MPs are calling for wide-ranging reform of leaseholds to help families trapped in unsellable and unmortgageable homes.
In a report published today, the Housing, Communities and Local Government Committee found that UK leasehold system has left householders at risk of exploitation by developers.
It is calling on the Competition and Markets Authority (CMA) to investigate mis-selling claims and make recommendations for appropriate compensation.
The report found that the current leasehold system is open to abuse by developers, freeholders and managing agents.
It says that leaseholders are often charged expensive ground rents as well as high service charges and one-off bills.
Ground rents have in some cases risen so high they have left properties unsellable and unmortgageable, while fees have been charged above the reasonable cost of administration.
Elements of current leasehold system that the report says need review include onerous ground rents, high and opaque service charges and one-off bills, unfair permission charges, imbalanced dispute mechanisms, inadequate advisory services, and unreasonable costs to enfranchise or extend leases.
Committee chair, Clive Betts MP, says: “There are some practices that should stop outright. There is no reasonable case for a house to be sold as leasehold.
“Over the course of this inquiry we have heard a number of claims that individuals have been mis-sold.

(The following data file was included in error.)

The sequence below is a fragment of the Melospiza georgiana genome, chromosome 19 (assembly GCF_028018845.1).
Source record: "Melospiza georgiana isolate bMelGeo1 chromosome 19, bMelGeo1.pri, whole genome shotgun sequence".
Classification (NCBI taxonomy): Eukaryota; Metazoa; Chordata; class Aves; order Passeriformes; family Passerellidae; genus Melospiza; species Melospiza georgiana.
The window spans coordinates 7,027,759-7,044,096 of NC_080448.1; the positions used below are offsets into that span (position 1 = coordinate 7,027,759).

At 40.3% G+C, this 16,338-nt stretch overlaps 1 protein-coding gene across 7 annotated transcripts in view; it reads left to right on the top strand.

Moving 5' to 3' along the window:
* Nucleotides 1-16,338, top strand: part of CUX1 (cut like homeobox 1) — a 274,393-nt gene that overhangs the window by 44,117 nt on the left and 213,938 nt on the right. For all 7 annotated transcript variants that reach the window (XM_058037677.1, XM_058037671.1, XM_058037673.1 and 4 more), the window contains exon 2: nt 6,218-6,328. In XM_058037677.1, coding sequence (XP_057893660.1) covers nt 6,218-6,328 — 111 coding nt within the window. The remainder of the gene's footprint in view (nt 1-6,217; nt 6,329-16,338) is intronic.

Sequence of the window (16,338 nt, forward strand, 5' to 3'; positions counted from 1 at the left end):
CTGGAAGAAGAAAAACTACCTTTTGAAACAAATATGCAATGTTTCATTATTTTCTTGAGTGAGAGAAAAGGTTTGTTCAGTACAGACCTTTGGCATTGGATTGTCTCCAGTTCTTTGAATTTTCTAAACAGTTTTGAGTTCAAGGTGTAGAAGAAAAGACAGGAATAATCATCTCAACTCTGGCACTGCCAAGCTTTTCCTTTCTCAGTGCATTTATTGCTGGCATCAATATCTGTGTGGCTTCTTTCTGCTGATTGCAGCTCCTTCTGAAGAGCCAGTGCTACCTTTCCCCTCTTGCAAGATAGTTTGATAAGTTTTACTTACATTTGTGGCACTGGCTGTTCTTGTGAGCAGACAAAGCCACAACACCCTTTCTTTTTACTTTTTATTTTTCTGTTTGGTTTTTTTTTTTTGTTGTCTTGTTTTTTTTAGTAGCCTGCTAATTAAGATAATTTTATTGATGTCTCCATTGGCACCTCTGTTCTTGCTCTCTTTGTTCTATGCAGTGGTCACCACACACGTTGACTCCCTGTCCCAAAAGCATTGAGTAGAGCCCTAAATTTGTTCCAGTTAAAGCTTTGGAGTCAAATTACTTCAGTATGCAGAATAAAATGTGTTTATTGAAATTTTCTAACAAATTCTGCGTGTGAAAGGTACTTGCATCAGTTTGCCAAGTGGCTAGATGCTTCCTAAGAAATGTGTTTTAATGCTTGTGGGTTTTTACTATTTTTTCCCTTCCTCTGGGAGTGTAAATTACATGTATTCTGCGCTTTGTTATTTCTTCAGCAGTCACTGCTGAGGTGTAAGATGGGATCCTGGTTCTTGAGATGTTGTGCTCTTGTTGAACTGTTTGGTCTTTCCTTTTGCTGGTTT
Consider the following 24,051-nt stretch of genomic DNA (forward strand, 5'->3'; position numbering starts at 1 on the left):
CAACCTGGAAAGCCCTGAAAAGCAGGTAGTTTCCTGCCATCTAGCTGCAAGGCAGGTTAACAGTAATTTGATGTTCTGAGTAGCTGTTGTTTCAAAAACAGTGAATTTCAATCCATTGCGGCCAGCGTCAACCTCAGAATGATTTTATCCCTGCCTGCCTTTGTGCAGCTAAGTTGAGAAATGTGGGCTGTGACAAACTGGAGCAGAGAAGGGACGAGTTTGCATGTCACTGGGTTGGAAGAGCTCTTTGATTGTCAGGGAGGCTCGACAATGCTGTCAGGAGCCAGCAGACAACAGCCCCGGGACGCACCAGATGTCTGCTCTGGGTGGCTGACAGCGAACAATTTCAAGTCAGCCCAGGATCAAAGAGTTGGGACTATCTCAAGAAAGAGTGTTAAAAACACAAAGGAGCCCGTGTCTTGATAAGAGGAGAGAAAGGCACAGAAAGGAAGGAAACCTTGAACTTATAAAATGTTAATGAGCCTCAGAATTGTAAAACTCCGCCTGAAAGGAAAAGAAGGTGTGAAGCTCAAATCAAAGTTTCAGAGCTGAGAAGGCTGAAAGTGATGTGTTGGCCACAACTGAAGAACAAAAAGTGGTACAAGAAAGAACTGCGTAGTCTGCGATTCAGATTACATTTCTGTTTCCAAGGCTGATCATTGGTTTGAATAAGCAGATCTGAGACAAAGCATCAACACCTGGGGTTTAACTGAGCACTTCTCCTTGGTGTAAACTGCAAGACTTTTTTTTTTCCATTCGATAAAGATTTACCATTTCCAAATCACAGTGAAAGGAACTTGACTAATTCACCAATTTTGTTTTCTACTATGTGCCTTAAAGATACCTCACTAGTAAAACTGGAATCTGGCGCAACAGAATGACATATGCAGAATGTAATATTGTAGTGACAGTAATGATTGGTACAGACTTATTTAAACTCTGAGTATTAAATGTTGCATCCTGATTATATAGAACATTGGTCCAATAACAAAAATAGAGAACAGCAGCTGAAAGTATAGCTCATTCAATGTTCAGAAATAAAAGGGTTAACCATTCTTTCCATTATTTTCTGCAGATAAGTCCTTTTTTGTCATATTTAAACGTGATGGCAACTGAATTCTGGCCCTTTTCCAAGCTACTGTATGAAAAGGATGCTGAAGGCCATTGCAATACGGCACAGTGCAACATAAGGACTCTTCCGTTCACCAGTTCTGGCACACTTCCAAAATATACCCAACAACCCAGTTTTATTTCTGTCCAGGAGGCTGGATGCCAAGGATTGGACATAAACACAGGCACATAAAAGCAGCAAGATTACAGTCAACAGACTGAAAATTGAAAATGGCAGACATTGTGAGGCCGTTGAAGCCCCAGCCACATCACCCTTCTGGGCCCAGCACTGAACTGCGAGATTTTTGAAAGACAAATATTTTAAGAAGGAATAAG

“Developers are adamant that they have not deliberately misled buyers with false promises or partial sales information. However, the pattern of near-identical stories demonstrate significant failings in the process.”
The freeholder of a property owns the land outright, including the land it is built on. Most houses are freehold, but some are leasehold.
The difference with a leasehold property is that you own the property and its land for a fixed period of time depending on the agreement you have with the landlord – effectively making you a tenant.
Leaseholds usually last between 99 and 125 years, sometimes going up to 999 years.
There are currently four million leasehold homes in the UK, with 1.4 million people in leasehold houses.
The report recommends that commonhold becomes the primary model of ownership of flats in England and Wales.
Commonhold was introduced in 2002 as a new way to own property and allows people to privately own their flat whilst jointly owning communal areas.
Unlike leasehold there is no set time period when you have to leave – you are one of the freeholders.
The committee says that a standardised key features document should be provided at the start of the sales process by a developer or estate agent.
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It also recommends the government introduces legislation to remove onerous ground rents in existing leases. Existing ground rents should be limited to 0.1% of the present value of a property, up to a maximum of £250 per year.
Mr Betts adds: “Commonhold works well in other countries but remains little used in England and Wales. There is little evidence that professional freeholders provide a better level of service than can be provided by leaseholders themselves.”